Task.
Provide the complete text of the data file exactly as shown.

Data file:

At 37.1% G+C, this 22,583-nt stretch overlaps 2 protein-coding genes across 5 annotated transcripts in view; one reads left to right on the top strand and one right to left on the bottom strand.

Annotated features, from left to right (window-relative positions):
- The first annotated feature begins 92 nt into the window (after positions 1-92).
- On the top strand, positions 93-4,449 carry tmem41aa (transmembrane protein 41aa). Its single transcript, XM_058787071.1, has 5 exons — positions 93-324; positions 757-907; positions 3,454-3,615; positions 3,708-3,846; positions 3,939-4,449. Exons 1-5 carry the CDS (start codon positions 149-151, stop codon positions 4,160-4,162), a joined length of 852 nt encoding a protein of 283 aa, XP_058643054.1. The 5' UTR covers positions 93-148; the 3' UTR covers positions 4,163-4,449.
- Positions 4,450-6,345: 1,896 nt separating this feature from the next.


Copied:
At 37.1% G+C, this 22,583-nt stretch overlaps 2 protein-coding genes across 5 annotated transcripts in view; one reads left to right on the top strand and one right to left on the bottom strand.

Annotated features, from left to right (window-relative positions):
- The first annotated feature begins 92 nt into the window (after positions 1-92).
- On the top strand, positions 93-4,449 carry tmem41aa (transmembrane protein 41aa). Its single transcript, XM_058787071.1, has 5 exons — positions 93-324; positions 757-907; positions 3,454-3,615; positions 3,708-3,846; positions 3,939-4,449. Exons 1-5 carry the CDS (start codon positions 149-151, stop codon positions 4,160-4,162), a joined length of 852 nt encoding a protein of 283 aa, XP_058643054.1. The 5' UTR covers positions 93-148; the 3' UTR covers positions 4,163-4,449.
- Positions 4,450-6,345: 1,896 nt separating this feature from the next.